Russia rushes to conquer the global LNG market, by Olga Samofalova for VZGLYAD. 03.29.2023.
Russia has set an ambitious goal of producing at least 100 million tons of LNG per year by 2030, despite Western sanctions. This means a threefold increase in LNG supplies to replace the affected pipeline exports to Europe. What difficulties stand in this way for Moscow? And how can the US be of great service to Russia in this regard?
The key task of Russia in the current conditions, when the infrastructure to Europe has suffered, and we have lost a fairly large volume of pipeline gas exports, is to increase the level of production and export of liquefied natural gas (LNG). This statement was made by Deputy Prime Minister of the Russian Federation Alexander Novak at the final board of the Ministry of Energy of the Russian Federation.
According to him, in addition to developing pipeline gas supplies to eastern countries, the LNG market is also actively developing. “We have several projects that have been implemented, there are a number of projects under implementation, such as Arctic LNG 2, Ust-Luga. We need to work on them and help implement them,” Novak says.
Russia's task is to reach the production of at least 100 million tons of LNG per year by 2030. For this, it is necessary, on the one hand, to provide the relevant projects with a resource base, and on the other hand, to ensure independence in terms of production technologies and equipment. Work on this is already underway, Novak said.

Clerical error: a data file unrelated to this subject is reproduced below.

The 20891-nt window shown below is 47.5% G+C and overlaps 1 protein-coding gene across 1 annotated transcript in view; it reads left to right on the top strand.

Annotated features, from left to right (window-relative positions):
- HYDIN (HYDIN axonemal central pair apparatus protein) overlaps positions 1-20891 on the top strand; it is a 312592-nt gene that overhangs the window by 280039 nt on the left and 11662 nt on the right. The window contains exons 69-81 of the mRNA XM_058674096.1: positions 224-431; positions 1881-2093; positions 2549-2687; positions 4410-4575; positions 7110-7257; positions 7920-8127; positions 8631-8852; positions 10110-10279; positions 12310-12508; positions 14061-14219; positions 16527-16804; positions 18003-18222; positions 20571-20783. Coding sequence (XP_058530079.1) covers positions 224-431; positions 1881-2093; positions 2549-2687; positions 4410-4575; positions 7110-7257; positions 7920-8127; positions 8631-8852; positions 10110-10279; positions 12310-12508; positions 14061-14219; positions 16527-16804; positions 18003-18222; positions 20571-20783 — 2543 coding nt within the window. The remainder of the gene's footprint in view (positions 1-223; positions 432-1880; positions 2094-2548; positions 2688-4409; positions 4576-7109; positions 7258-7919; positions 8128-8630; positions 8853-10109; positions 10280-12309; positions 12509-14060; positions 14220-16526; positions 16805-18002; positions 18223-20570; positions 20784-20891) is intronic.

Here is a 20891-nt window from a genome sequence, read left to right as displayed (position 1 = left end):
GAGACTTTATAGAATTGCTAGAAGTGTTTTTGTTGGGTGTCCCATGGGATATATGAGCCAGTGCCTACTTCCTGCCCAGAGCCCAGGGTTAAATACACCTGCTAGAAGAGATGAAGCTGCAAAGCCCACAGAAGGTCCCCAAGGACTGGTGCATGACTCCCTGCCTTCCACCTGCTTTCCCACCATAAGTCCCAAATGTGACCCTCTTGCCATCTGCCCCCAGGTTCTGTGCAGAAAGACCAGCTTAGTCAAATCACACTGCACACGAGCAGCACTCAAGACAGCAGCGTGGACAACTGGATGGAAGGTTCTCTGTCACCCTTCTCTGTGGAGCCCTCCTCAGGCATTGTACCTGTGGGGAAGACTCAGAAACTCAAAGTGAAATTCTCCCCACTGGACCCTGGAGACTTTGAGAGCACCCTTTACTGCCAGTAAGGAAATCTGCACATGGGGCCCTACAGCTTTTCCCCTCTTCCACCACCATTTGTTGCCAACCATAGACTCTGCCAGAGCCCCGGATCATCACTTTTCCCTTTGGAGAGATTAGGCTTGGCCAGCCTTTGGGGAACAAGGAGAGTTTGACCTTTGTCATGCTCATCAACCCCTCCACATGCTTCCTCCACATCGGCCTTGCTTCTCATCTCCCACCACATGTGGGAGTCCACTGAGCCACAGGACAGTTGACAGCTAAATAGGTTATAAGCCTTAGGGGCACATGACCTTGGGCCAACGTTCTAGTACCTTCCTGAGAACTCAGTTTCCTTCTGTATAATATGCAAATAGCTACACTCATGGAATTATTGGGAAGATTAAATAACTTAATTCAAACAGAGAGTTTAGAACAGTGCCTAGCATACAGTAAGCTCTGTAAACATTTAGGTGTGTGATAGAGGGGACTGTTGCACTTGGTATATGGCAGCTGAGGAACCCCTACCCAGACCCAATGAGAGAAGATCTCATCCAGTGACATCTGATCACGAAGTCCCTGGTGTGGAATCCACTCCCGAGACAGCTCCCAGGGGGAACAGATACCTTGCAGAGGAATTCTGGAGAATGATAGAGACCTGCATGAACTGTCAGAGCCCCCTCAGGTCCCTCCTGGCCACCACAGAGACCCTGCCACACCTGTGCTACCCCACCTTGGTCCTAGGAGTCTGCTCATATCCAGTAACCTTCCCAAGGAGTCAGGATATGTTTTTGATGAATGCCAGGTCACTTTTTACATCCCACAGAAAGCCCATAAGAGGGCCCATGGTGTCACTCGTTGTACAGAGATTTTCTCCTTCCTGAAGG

The goal of increasing LNG production from just over 30 million tons of LNG in 2022 to 100 million tons of LNG by 2030 in seven years looks extremely ambitious. We are talking about a threefold increase in LNG production, and this is a lot, says Artem Deev, head of the analytical department at AMarkets. For comparison: now the leaders of the world LNG market are Australia and the USA, which produce 80 million tons of LNG per year. Australia supplies LNG mainly to Asia, while the US supplies Asia and Europe. It took the states ten years to increase LNG production by several times.
“In terms of volume, 100 million tons of LNG replace about 140 billion cubic meters of pipeline gas. This is two-thirds of the previous gas supplies to Europe from Russia. In the best years, our country supplied the EU with 200 billion cubic meters per year,” says Deev.
Based on supplies in 2021, when Russia exported 145 billion cubic meters of pipeline gas to the EU (excluding LNG), it turns out that 100 million tons of LNG (or 140 billion cubic meters of conventional gas) can just cover the losses in the European market.
“It will be extremely difficult for Russia to enter the top three LNG producers, given the sanctions restrictions on the supply of technology from the West. We will not write off the money either: the development of the industry requires huge investments, which in the current conditions is also a big question,” Deev believes.
That is, Russia is doing just fine with natural gas resources, but there are questions with technologies and delivery of LNG.